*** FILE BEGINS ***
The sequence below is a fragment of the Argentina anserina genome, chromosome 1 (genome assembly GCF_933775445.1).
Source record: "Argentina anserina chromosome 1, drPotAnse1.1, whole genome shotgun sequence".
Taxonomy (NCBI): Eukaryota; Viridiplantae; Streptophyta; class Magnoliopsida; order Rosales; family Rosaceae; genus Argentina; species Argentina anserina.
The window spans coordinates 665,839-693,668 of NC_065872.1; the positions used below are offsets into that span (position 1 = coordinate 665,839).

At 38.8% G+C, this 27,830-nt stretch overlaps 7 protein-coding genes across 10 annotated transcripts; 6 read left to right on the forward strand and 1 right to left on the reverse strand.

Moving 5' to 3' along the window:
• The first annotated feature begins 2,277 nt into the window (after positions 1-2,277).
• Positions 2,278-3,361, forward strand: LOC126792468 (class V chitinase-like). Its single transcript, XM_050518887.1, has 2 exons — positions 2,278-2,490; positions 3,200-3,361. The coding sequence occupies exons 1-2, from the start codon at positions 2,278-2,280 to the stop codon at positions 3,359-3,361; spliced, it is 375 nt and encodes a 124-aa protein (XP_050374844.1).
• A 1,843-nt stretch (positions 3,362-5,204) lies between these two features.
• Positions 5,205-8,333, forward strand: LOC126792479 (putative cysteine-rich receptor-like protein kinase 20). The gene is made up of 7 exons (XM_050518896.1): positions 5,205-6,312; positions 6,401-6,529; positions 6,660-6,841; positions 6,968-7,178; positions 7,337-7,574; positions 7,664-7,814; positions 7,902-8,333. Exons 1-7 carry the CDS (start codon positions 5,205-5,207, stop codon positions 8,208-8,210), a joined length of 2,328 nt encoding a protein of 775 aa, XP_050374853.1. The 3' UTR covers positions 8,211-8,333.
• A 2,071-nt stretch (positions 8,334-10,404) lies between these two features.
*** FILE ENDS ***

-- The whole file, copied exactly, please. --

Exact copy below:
The sequence below is a fragment of the Argentina anserina genome, chromosome 1 (genome assembly GCF_933775445.1).
Source record: "Argentina anserina chromosome 1, drPotAnse1.1, whole genome shotgun sequence".
Taxonomy (NCBI): Eukaryota; Viridiplantae; Streptophyta; class Magnoliopsida; order Rosales; family Rosaceae; genus Argentina; species Argentina anserina.
The window spans coordinates 665,839-693,668 of NC_065872.1; the positions used below are offsets into that span (position 1 = coordinate 665,839).

At 38.8% G+C, this 27,830-nt stretch overlaps 7 protein-coding genes across 10 annotated transcripts; 6 read left to right on the forward strand and 1 right to left on the reverse strand.

Moving 5' to 3' along the window:
• The first annotated feature begins 2,277 nt into the window (after positions 1-2,277).
• Positions 2,278-3,361, forward strand: LOC126792468 (class V chitinase-like). Its single transcript, XM_050518887.1, has 2 exons — positions 2,278-2,490; positions 3,200-3,361. The coding sequence occupies exons 1-2, from the start codon at positions 2,278-2,280 to the stop codon at positions 3,359-3,361; spliced, it is 375 nt and encodes a 124-aa protein (XP_050374844.1).
• A 1,843-nt stretch (positions 3,362-5,204) lies between these two features.
• Positions 5,205-8,333, forward strand: LOC126792479 (putative cysteine-rich receptor-like protein kinase 20). The gene is made up of 7 exons (XM_050518896.1): positions 5,205-6,312; positions 6,401-6,529; positions 6,660-6,841; positions 6,968-7,178; positions 7,337-7,574; positions 7,664-7,814; positions 7,902-8,333. Exons 1-7 carry the CDS (start codon positions 5,205-5,207, stop codon positions 8,208-8,210), a joined length of 2,328 nt encoding a protein of 775 aa, XP_050374853.1. The 3' UTR covers positions 8,211-8,333.
• A 2,071-nt stretch (positions 8,334-10,404) lies between these two features.